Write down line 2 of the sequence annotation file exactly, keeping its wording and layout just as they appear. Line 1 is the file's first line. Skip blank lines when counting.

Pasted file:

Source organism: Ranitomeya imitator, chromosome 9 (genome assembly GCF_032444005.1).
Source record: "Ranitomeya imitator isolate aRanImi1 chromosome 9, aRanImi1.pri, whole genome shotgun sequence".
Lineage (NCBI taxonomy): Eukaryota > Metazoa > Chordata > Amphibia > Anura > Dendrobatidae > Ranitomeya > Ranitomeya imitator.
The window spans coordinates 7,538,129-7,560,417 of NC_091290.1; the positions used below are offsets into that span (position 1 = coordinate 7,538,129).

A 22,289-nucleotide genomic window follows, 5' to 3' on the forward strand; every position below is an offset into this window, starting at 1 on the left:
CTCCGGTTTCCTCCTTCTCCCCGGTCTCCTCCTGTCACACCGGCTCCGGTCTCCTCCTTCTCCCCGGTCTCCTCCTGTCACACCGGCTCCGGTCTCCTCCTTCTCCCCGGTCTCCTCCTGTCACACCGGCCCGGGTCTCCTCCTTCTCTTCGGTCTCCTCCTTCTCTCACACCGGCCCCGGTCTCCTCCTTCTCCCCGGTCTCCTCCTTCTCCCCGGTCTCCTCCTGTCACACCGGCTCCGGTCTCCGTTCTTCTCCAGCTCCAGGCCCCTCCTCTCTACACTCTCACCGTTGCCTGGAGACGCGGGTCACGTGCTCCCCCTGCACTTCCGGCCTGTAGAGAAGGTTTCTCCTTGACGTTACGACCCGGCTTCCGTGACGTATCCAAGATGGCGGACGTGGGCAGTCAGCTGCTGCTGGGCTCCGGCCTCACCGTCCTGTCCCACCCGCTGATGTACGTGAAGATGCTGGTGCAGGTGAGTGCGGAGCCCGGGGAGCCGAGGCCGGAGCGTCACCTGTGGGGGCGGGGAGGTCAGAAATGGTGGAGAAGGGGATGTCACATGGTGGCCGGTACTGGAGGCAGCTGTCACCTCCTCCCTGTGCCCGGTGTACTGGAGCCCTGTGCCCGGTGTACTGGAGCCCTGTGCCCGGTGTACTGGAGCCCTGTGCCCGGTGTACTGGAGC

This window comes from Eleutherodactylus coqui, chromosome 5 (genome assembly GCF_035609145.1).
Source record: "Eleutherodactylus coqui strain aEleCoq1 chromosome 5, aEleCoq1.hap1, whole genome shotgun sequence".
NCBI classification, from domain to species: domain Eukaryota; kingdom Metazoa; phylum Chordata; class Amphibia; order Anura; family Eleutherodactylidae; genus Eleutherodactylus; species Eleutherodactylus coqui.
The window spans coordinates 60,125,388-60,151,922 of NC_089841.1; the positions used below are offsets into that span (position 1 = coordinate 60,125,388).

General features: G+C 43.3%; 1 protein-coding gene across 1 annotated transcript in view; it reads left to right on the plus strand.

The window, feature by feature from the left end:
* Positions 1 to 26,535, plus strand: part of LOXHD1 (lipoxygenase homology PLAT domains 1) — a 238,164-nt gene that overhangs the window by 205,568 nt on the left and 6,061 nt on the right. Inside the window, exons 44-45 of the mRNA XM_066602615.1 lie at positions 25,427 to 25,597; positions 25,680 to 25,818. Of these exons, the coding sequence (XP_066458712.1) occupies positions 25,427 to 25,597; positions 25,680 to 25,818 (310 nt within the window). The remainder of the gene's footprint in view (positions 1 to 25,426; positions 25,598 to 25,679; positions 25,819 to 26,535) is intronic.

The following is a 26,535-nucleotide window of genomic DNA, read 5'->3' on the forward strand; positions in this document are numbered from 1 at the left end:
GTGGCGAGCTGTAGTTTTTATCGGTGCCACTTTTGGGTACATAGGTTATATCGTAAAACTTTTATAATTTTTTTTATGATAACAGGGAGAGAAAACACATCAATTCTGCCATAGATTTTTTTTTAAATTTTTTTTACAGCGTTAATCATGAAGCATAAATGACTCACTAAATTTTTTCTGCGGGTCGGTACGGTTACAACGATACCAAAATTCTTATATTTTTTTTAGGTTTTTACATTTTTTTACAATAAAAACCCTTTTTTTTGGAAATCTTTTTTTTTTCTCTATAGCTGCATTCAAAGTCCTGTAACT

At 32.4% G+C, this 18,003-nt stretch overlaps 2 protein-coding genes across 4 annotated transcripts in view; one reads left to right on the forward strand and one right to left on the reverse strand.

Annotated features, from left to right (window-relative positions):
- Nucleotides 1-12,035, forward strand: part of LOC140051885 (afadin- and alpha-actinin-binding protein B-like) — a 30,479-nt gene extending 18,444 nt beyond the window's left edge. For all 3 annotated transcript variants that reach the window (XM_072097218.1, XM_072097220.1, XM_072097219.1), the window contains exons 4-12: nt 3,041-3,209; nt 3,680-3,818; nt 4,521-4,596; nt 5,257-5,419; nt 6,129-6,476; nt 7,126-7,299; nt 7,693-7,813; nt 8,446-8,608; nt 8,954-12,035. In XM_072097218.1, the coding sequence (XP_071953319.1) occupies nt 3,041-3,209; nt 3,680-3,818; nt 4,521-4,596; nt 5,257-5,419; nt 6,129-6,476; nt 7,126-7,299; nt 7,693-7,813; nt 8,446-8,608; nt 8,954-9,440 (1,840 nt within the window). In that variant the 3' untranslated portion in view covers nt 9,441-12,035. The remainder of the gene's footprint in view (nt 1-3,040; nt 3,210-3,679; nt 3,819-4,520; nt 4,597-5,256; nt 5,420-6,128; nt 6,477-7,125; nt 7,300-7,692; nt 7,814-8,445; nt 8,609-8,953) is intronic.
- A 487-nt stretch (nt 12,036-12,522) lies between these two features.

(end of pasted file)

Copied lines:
Source record: "Ranitomeya imitator isolate aRanImi1 chromosome 9, aRanImi1.pri, whole genome shotgun sequence".